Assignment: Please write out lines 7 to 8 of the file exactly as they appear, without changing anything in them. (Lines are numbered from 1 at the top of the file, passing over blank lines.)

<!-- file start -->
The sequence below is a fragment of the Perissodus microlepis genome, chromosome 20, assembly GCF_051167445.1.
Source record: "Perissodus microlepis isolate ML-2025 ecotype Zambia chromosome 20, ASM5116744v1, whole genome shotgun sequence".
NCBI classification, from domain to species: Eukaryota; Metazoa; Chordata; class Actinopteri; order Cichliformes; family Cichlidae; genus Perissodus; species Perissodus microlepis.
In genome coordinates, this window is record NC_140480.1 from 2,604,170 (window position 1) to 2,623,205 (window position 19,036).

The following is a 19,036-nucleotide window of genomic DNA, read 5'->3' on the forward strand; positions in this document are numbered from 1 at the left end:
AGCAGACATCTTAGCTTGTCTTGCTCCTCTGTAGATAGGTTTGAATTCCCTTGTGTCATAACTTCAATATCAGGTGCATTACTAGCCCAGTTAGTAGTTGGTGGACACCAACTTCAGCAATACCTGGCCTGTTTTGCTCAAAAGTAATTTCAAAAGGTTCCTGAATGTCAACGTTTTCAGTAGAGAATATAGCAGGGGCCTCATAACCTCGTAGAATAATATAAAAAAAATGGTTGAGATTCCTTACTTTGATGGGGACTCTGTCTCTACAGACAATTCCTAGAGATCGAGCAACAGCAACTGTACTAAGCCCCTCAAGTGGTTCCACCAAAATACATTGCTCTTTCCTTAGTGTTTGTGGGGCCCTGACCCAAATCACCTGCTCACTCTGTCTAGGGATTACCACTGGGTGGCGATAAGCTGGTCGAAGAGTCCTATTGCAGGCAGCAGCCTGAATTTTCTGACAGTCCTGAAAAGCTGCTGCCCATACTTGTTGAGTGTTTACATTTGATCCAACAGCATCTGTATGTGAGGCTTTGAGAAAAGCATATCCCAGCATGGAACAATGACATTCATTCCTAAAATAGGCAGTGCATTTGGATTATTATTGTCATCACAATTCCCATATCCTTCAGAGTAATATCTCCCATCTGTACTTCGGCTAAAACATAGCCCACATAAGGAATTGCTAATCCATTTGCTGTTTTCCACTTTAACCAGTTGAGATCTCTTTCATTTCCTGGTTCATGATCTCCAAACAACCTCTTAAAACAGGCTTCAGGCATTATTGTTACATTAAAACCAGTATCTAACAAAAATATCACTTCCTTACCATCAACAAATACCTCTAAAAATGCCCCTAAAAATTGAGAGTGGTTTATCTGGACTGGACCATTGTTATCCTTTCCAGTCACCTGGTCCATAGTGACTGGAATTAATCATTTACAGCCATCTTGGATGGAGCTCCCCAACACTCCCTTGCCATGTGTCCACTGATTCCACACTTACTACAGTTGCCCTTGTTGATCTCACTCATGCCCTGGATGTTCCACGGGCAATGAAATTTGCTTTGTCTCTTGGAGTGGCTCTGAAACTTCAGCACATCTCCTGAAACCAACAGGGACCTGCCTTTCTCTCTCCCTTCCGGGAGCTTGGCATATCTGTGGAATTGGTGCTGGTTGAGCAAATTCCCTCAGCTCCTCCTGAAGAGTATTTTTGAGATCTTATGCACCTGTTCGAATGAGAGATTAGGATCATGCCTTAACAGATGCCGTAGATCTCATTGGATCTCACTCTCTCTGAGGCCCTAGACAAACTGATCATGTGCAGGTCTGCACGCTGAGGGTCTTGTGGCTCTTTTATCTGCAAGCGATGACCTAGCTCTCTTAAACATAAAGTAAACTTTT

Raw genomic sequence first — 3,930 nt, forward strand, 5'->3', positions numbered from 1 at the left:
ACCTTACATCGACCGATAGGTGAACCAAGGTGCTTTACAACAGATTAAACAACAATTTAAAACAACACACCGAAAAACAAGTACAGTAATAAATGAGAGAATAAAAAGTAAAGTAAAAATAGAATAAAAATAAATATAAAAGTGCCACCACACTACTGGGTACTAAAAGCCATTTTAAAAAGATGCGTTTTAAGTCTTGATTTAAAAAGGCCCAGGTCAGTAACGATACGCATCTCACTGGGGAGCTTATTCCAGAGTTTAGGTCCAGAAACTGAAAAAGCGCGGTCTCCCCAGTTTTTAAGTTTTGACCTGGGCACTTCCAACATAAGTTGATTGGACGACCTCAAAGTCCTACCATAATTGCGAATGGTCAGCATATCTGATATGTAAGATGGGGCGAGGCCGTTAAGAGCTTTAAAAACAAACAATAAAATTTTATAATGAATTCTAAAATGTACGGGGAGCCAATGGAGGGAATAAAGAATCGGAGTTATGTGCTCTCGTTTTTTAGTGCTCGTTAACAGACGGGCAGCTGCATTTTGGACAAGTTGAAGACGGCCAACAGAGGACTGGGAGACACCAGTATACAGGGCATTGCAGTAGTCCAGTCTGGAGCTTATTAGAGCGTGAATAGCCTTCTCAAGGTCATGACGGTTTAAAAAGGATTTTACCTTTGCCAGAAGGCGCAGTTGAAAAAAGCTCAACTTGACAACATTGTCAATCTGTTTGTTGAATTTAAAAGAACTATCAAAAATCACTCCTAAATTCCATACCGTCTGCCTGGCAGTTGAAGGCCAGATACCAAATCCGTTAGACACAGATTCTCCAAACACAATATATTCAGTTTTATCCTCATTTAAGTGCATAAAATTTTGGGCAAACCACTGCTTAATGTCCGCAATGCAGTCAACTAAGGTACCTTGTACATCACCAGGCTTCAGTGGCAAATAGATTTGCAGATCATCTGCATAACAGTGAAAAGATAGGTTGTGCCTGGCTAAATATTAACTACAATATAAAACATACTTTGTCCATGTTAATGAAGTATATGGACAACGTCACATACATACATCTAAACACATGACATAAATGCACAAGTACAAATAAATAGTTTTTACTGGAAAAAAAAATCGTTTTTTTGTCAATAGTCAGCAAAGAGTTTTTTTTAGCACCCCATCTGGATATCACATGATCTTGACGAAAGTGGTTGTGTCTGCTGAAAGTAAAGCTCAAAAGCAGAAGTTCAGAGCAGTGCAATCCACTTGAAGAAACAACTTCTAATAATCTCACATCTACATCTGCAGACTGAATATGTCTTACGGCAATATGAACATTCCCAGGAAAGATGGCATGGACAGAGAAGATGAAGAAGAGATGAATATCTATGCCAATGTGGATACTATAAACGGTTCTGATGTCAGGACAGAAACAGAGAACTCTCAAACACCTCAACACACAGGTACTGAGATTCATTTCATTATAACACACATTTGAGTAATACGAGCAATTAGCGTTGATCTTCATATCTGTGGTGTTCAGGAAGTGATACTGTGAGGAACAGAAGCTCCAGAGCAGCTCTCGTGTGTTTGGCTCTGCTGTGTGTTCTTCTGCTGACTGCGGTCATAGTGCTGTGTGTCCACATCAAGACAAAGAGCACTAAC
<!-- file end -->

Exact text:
Raw genomic sequence first — 3,930 nt, forward strand, 5'->3', positions numbered from 1 at the left:
ACCTTACATCGACCGATAGGTGAACCAAGGTGCTTTACAACAGATTAAACAACAATTTAAAACAACACACCGAAAAACAAGTACAGTAATAAATGAGAGAATAAAAAGTAAAGTAAAAATAGAATAAAAATAAATATAAAAGTGCCACCACACTACTGGGTACTAAAAGCCATTTTAAAAAGATGCGTTTTAAGTCTTGATTTAAAAAGGCCCAGGTCAGTAACGATACGCATCTCACTGGGGAGCTTATTCCAGAGTTTAGGTCCAGAAACTGAAAAAGCGCGGTCTCCCCAGTTTTTAAGTTTTGACCTGGGCACTTCCAACATAAGTTGATTGGACGACCTCAAAGTCCTACCATAATTGCGAATGGTCAGCATATCTGATATGTAAGATGGGGCGAGGCCGTTAAGAGCTTTAAAAACAAACAATAAAATTTTATAATGAATTCTAAAATGTACGGGGAGCCAATGGAGGGAATAAAGAATCGGAGTTATGTGCTCTCGTTTTTTAGTGCTCGTTAACAGACGGGCAGCTGCATTTTGGACAAGTTGAAGACGGCCAACAGAGGACTGGGAGACACCAGTATACAGGGCATTGCAGTAGTCCAGTCTGGAGCTTATTAGAGCGTGAATAGCCTTCTCAAGGTCATGACGGTTTAAAAAGGATTTTACCTTTGCCAGAAGGCGCAGTTGAAAAAAGCTCAACTTGACAACATTGTCAATCTGTTTGTTGAATTTAAAAGAACTATCAAAAATCACTCCTAAATTCCATACCGTCTGCCTGGCAGTTGAAGGCCAGATACCAAATCCGTTAGACACAGATTCTCCAAACACAATATATTCAGTTTTATCCTCATTTAAGTGCATAAAATTTTGGGCAAACCACTGCTTAATGTCCGCAATGCAGTCAACTAAGGTACCTTGTACATCACCAGGCTTCAGTGGCAAATAGATTTGCAGATCATCTGCATAACAGTGAAAAGATAGGTTGTGCCTGGCTAAATATTAACTACAATATAAAACATACTTTGTCCATGTTAATGAAGTATATGGACAACGTCACATACATACATCTAAACACATGACATAAATGCACAAGTACAAATAAATAGTTTTTACTGGAAAAAAAAATCGTTTTTTTGTCAATAGTCAGCAAAGAGTTTTTTTTAGCACCCCATCTGGATATCACATGATCTTGACGAAAGTGGTTGTGTCTGCTGAAAGTAAAGCTCAAAAGCAGAAGTTCAGAGCAGTGCAATCCACTTGAAGAAACAACTTCTAATAATCTCACATCTACATCTGCAGACTGAATATGTCTTACGGCAATATGAACATTCCCAGGAAAGATGGCATGGACAGAGAAGATGAAGAAGAGATGAATATCTATGCCAATGTGGATACTATAAACGGTTCTGATGTCAGGACAGAAACAGAGAACTCTCAAACACCTCAACACACAGGTACTGAGATTCATTTCATTATAACACACATTTGAGTAATACGAGCAATTAGCGTTGATCTTCATATCTGTGGTGTTCAGGAAGTGATACTGTGAGGAACAGAAGCTCCAGAGCAGCTCTCGTGTGTTTGGCTCTGCTGTGTGTTCTTCTGCTGACTGCGGTCATAGTGCTGTGTGTCCACATCAAGACAAAGAGCACTAAC